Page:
According to him, the authorities of these countries adopt identical laws, and we can expect even more cooperation in this area in the framework of EAEU.

Also, experts say about the similar cooperation between Kazakhstan and China. 

Back in 2015, when the first attempt to embed the national certificate was made, the expert of The New York Times Nicole Pelprot said this initiative looked like a “budget version” of the Chinese model.

According to her, the low budget Kazakh option has the potential of opening doors to even bigger threats. Hacking of the national certificate and release of fake copies under the government’s name will provide criminals with access to all national traffic

In October 2017, president Xi Jinping publicly outlined his plan to turn China into a “cyber superpower” at the session of the Communist Party of China. He suggested a governance model in the country, including internet control, as “a new option for other countries and nations that want to speed up their development while preserving their independence.”

One month later, a two-week “Workshop on cyberspace management for officials of member countries to One Belt One Road Initiative”, including Kazakhstan, was held in China. The officials visited agencies responsible for “big data public-opinion management system”, including monitoring of negative public opinion and a “positive energy public-opinion guidance system.”

Moreover, a Chinese Huawei is the dominative supplier of telecommunication equipment in Kazakhstan.

Is digital independence possible?

Unlike Russia, which is at the beginning of construction of independent internet, and China, which has already built the system, Kazakhstan, on the one hand, has its own system of traffic tracking, and, on the other hand, lacks opportunities to introduce independent internet system that can exist autonomously without connection to the rest of the world.

According to article 26 of the communication law, providers must direct all traffic to the telecommunication network central management system of Kazakhstan.

Arman Abdrasilov. Photo: kapital.kz

According to Arman Abdrasilov, director of the Centre for Analysis and Investigation of Cyber Attacks, the single point of traffic exchange in Kazakhstan is built on the basis of the state technical service, that is, now traffic flows directly between national providers, without leaving the country. According to him, this gives the provider the opportunity to save money, make communication cheaper, but at the same time it makes content blocking easier.

Moreover, representatives of the Ministry of Digital Development, defence and aerospace industries reported that an intermediate system is used for traffic exchange, which allows them to intervene in the data stream and read it. This is why centralisation of all flows is needed. Security certificate is a part of the intermediate system. It is necessary for convenient traffic management, as it allows you to receive it in unencrypted form.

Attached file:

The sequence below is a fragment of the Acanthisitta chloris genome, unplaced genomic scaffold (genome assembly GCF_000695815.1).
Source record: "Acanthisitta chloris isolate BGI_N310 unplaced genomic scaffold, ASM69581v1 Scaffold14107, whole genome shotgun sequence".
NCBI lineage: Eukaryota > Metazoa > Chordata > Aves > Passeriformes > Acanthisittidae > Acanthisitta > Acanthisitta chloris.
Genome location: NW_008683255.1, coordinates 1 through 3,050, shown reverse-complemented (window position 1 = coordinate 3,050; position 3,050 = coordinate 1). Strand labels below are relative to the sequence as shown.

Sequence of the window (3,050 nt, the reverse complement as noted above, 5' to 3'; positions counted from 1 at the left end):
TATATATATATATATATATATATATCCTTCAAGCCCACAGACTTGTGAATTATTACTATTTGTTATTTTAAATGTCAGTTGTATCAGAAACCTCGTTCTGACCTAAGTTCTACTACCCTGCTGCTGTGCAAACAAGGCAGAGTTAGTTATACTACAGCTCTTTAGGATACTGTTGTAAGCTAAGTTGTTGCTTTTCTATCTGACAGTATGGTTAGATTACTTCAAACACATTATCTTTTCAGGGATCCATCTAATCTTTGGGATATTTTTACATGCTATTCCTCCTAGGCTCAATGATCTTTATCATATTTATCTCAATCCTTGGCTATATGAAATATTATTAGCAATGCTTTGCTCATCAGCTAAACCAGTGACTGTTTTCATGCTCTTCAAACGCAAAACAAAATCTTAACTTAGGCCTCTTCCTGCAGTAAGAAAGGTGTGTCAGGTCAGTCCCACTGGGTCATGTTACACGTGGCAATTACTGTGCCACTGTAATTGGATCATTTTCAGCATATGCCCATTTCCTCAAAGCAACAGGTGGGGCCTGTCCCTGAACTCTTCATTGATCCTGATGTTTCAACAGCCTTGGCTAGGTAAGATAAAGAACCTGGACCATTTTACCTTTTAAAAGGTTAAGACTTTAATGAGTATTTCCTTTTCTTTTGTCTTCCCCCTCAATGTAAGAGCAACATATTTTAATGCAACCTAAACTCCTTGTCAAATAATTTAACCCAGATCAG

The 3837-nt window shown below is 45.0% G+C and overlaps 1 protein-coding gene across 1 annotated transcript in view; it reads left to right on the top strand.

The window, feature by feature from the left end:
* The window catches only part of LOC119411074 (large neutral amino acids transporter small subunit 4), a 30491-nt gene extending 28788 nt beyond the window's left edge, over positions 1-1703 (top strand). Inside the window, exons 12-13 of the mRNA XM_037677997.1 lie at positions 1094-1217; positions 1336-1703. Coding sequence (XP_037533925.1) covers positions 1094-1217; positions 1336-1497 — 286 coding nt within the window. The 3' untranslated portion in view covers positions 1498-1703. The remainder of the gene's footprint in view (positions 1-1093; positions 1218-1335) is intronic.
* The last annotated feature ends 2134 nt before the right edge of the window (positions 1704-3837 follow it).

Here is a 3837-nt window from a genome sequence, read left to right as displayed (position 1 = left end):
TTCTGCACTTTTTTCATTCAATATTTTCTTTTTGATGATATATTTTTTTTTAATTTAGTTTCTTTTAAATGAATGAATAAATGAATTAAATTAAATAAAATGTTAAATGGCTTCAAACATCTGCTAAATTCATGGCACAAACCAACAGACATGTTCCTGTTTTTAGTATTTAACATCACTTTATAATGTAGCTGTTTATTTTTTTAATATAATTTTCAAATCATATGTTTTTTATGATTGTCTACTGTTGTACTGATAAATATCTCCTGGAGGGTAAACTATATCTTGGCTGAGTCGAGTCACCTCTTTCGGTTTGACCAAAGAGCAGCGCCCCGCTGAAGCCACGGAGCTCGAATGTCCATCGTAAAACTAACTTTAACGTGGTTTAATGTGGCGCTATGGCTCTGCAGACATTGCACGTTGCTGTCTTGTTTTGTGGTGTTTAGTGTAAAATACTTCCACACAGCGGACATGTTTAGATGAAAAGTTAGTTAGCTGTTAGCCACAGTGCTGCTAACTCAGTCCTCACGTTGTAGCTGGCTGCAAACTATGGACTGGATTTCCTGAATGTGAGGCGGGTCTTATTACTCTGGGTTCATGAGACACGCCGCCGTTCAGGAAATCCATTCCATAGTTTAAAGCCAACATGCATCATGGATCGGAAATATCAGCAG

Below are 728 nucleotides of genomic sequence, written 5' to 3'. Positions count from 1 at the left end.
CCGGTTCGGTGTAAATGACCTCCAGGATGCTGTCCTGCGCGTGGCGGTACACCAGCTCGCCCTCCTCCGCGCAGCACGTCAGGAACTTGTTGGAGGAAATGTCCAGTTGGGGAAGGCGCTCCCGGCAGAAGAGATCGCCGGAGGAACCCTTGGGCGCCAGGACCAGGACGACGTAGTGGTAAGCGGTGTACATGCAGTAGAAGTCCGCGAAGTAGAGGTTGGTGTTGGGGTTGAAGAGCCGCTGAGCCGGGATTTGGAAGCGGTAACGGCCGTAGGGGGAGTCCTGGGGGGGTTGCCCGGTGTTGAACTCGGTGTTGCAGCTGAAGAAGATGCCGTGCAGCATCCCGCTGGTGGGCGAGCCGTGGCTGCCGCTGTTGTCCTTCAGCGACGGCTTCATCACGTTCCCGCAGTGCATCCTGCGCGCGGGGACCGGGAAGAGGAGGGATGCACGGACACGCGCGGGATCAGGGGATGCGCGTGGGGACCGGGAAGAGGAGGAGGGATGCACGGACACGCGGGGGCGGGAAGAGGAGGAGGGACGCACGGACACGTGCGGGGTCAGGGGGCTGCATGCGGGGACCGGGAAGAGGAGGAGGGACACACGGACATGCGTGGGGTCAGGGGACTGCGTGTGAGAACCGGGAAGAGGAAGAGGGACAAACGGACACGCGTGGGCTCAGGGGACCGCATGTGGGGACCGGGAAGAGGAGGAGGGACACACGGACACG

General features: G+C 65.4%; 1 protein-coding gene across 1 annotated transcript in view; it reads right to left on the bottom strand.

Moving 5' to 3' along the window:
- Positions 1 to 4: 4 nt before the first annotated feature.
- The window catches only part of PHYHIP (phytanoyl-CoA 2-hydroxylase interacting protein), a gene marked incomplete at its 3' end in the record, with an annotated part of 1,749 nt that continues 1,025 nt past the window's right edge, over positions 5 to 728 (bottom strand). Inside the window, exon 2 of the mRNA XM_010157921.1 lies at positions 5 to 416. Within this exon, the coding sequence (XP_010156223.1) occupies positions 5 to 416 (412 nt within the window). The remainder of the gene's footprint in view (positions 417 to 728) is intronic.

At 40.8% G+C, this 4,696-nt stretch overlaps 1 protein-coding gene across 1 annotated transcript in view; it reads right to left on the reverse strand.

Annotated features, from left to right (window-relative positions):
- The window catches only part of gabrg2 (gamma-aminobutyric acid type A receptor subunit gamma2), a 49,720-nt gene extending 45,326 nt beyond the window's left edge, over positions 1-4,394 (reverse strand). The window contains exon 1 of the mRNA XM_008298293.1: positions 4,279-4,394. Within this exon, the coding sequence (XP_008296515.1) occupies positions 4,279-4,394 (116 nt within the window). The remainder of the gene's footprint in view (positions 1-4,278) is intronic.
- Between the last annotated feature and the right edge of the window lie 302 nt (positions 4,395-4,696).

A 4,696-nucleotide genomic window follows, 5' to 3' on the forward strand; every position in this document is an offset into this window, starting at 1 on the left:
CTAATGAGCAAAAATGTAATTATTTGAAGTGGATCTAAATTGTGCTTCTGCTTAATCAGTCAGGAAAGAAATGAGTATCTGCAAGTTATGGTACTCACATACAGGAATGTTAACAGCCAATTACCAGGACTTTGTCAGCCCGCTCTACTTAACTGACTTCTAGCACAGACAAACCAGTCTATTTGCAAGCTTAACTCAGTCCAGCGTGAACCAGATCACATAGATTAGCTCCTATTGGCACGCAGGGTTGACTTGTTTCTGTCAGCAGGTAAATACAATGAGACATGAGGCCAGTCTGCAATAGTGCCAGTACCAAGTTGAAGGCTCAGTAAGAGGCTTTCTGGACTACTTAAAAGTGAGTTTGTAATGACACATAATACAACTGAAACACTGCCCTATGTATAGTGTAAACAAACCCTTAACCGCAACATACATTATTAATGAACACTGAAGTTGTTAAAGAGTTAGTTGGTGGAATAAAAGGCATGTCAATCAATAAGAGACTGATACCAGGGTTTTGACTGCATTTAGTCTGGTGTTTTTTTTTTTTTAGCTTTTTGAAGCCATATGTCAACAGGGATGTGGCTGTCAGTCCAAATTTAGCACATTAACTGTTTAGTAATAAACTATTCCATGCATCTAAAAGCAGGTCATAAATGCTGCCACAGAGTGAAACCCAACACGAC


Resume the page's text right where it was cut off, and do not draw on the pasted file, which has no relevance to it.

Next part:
According to Abdrasilov, although the installation of the certificate has been suspended, it has already been implemented in all state bodies and will probably be mandatory for citizens only in the event of, for example, a civil war or conflicts.

According to the Cybershield of Kazakhstan concept, the share of use of domestic security certificates in 2019 in .rz and .kaz domain areas will amount to 40 per cent, in 2020 – 60 per cent, in 2021 – 80 per cent, and in 2022 – 100 per cent.

But, according to expert Viktor Pyagai from the international university of information technologies, there are no conditions for independent internet in Kazakhstan and many services use foreign servers.

“Kaznet cannot provide enough resources to a modern man. Even if there are local alternatives to the largest services such as Instagram, YouTube, Coursera, etc., people won’t use them because the majority is looking for international content and wants to meet people from other countries,” Pyagai said.

By the way, Kazakhstan has made many attempts to develop its own streaming services and social media, but they are not very popular.

According to the expert, further restriction of content and censorship may lead to significant social tensions and to economic consequences.

“All systems of international bank payments belong to other countries, while big businesses use them for their activities. After all, if people have some spare time they used to spend on the internet, they will use it to go outside,” Pyagai said.

Main photo: www.elbacity.press


This article was prepared as part of the Giving Voice, Driving Change – from the Borderland to the Steppes Project implemented with the financial support of the Foreign Ministry of Norway. The opinions expressed in the article do not reflect the position of the editorial or donor.